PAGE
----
SA foster care cri­sis

Post - - Comment - Candice For­tune is a clin­i­cal so­cial worker and lec­turer in the De­part­ment of So­cial Work at the Univer­sity of the Western Cape. She re­ceived her MPhil in Law from UWC in 2017 CANDICE FOR­TUNE

THE foster-care sys­tem is fail­ing South Africa’s chil­dren and the fail­ure is tak­ing place on many lev­els.

By the end of this year, a num­ber of foster care or­ders – as many as 200 000, ac­cord­ing to one es­ti­mate – are ex­pected to lapse.

Un­less the na­tional De­part­ment of So­cial De­vel­op­ment, con­trary to ex­pec­ta­tions, meets an ur­gent court dead­line to, after many years, present a “com­pre­hen­sive le­gal so­lu­tion” to sort out to what is rou­tinely de­scribed as South Africa’s long-fes­ter­ing “foster care cri­sis”. And a cri­sis it is. Those or­ders are es­sen­tial pieces of pa­per, as those car­ing for chil­dren put into foster care can­not ap­ply for the Foster Care Grant (FCG) with­out it.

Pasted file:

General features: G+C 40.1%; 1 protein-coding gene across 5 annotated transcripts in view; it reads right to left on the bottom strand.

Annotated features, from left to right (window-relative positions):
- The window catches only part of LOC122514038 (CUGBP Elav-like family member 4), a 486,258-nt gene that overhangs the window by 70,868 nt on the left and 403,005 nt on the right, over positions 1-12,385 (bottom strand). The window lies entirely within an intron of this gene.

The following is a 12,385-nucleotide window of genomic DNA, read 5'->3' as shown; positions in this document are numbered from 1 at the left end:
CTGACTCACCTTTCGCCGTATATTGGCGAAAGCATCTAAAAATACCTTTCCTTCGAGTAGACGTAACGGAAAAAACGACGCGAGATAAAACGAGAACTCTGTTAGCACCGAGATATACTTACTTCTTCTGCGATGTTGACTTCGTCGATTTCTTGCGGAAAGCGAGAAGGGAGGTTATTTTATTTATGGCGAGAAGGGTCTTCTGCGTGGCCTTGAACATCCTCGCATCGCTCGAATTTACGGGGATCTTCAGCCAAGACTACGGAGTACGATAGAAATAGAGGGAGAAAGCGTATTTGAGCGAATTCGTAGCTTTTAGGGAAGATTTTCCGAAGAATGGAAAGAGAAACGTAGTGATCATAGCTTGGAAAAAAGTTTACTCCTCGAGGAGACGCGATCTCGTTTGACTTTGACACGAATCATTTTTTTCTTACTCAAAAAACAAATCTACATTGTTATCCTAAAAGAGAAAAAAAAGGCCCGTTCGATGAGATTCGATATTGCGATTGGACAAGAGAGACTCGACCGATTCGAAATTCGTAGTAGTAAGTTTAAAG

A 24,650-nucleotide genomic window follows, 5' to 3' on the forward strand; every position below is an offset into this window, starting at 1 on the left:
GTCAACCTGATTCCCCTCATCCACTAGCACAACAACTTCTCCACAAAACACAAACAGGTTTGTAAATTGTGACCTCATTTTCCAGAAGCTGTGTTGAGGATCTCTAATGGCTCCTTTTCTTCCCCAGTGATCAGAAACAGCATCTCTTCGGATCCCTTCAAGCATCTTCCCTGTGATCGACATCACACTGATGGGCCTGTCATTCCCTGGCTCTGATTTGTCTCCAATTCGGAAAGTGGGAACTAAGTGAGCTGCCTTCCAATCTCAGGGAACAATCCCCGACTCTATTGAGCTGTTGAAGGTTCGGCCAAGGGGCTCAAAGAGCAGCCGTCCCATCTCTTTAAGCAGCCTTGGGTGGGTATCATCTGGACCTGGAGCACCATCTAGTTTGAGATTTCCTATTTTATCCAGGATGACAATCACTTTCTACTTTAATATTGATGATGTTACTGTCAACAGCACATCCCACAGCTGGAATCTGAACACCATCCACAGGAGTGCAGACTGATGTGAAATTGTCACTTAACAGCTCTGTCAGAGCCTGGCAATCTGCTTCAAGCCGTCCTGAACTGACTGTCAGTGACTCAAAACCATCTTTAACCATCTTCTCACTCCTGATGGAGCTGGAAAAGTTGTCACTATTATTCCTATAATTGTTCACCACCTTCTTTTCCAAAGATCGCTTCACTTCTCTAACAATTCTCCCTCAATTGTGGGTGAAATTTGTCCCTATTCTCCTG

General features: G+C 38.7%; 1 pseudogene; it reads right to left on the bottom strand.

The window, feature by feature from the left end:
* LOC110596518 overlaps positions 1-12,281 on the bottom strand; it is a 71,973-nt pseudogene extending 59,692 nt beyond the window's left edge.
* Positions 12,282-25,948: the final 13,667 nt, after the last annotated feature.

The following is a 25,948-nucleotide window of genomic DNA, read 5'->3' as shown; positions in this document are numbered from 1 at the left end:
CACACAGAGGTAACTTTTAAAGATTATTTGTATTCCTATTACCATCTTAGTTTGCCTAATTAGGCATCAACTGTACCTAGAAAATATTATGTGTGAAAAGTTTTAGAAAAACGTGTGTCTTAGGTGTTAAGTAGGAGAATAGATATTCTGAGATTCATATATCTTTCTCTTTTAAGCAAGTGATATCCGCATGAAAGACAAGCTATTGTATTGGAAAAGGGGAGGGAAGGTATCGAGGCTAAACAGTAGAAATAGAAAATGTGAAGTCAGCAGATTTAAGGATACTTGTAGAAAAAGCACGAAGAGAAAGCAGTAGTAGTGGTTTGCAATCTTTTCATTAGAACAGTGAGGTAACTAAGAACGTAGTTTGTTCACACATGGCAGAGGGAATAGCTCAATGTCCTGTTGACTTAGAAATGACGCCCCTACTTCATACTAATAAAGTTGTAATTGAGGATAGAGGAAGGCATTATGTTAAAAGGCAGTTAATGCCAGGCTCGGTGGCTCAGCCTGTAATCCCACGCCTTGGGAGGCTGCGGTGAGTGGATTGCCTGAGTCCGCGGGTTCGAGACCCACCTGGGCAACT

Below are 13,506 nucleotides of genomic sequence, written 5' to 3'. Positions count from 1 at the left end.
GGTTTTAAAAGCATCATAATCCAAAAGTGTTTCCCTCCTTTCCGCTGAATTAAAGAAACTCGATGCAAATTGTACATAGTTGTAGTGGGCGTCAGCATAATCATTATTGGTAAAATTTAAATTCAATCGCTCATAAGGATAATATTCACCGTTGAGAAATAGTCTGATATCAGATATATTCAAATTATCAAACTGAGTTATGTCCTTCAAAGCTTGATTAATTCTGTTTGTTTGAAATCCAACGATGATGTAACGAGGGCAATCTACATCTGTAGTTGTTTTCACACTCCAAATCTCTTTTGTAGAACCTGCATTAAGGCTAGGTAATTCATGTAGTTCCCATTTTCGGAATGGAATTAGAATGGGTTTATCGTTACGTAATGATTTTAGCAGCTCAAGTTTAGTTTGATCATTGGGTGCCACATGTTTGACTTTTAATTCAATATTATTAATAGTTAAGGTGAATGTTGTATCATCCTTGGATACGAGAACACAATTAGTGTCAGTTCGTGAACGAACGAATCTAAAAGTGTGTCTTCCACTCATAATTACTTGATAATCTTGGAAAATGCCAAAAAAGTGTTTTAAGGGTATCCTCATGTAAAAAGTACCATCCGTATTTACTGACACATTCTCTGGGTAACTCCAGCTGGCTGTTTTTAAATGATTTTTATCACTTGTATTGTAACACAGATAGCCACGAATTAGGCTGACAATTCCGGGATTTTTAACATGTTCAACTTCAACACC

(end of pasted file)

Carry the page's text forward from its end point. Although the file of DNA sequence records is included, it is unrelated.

Tens of thou­sands of chil­dren (and their care­givers) are de­nied what is of­ten a fi­nan­cial life­line.

(Al­though most agree that it is un­likely that the de­part­ment and Sassa, re­spon­si­ble for pay­ment of the FCG and other grants, will cease pay­ments.)

It’s a sit­u­a­tion whose ge­n­e­sis can be traced back to the early 2000s.

Back then, the child pro­tec­tion sys­tem dealt with and, ap­par­ently, coped with the around 50 000 chil­dren in need of foster care.

But then fol­lowed the ex­plo­sion of the Aids pan­demic and by 2004 the num­ber of ma­ter­nal or­phans (chil­dren who had lost their moth­ers) had jumped to over a mil­lion.

Many of those chil­dren were taken in by rel­a­tives (it’s es­ti­mated that as many of 80% of chil­dren in foster care are in kin­ship foster care), who could then ap­ply for a Child Sup­port Grant (CSG).

Worth R380 as from April 1, the CSG is legally seen as a poverty al­le­vi­a­tion tool.

But another option for these fam­i­lies was to for­malise the care ar­range­ment and ap­ply for the FCG.

In con­trast to the CSG, the FCG is worth the much larger R920 as from April 1.

It is con­sid­ered a child pro­tec­tion mech­a­nism.